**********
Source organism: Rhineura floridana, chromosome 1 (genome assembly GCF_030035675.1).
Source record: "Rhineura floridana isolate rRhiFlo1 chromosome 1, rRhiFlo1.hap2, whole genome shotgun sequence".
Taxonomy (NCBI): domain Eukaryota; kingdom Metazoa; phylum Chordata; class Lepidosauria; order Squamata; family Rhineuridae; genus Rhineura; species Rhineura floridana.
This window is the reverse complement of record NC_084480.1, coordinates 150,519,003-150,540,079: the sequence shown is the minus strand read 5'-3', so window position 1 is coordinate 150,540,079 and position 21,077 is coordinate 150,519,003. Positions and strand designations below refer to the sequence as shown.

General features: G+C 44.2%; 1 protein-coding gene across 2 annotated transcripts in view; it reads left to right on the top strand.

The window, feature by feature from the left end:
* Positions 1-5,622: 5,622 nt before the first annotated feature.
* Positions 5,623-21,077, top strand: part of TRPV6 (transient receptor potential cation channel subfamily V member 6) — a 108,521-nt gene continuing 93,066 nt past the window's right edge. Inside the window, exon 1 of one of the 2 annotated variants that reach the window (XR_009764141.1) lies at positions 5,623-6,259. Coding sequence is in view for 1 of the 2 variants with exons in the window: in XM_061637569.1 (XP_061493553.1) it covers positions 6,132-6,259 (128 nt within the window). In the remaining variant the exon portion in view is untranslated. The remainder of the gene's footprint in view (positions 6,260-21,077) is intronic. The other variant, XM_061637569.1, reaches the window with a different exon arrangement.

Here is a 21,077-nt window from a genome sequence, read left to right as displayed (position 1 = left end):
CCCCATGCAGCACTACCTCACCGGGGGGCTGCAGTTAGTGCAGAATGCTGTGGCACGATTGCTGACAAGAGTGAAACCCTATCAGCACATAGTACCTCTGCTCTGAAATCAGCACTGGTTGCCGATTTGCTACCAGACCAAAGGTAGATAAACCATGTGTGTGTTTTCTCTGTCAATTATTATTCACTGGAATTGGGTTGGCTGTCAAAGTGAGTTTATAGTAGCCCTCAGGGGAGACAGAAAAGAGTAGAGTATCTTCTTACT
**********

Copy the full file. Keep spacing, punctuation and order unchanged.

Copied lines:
Source organism: Rhineura floridana, chromosome 1 (genome assembly GCF_030035675.1).
Source record: "Rhineura floridana isolate rRhiFlo1 chromosome 1, rRhiFlo1.hap2, whole genome shotgun sequence".
Taxonomy (NCBI): domain Eukaryota; kingdom Metazoa; phylum Chordata; class Lepidosauria; order Squamata; family Rhineuridae; genus Rhineura; species Rhineura floridana.
This window is the reverse complement of record NC_084480.1, coordinates 150,519,003-150,540,079: the sequence shown is the minus strand read 5'-3', so window position 1 is coordinate 150,540,079 and position 21,077 is coordinate 150,519,003. Positions and strand designations below refer to the sequence as shown.

General features: G+C 44.2%; 1 protein-coding gene across 2 annotated transcripts in view; it reads left to right on the top strand.

The window, feature by feature from the left end:
* Positions 1-5,622: 5,622 nt before the first annotated feature.
* Positions 5,623-21,077, top strand: part of TRPV6 (transient receptor potential cation channel subfamily V member 6) — a 108,521-nt gene continuing 93,066 nt past the window's right edge. Inside the window, exon 1 of one of the 2 annotated variants that reach the window (XR_009764141.1) lies at positions 5,623-6,259. Coding sequence is in view for 1 of the 2 variants with exons in the window: in XM_061637569.1 (XP_061493553.1) it covers positions 6,132-6,259 (128 nt within the window). In the remaining variant the exon portion in view is untranslated. The remainder of the gene's footprint in view (positions 6,260-21,077) is intronic. The other variant, XM_061637569.1, reaches the window with a different exon arrangement.

Here is a 21,077-nt window from a genome sequence, read left to right as displayed (position 1 = left end):
CCCCATGCAGCACTACCTCACCGGGGGGCTGCAGTTAGTGCAGAATGCTGTGGCACGATTGCTGACAAGAGTGAAACCCTATCAGCACATAGTACCTCTGCTCTGAAATCAGCACTGGTTGCCGATTTGCTACCAGACCAAAGGTAGATAAACCATGTGTGTGTTTTCTCTGTCAATTATTATTCACTGGAATTGGGTTGGCTGTCAAAGTGAGTTTATAGTAGCCCTCAGGGGAGACAGAAAAGAGTAGAGTATCTTCTTACT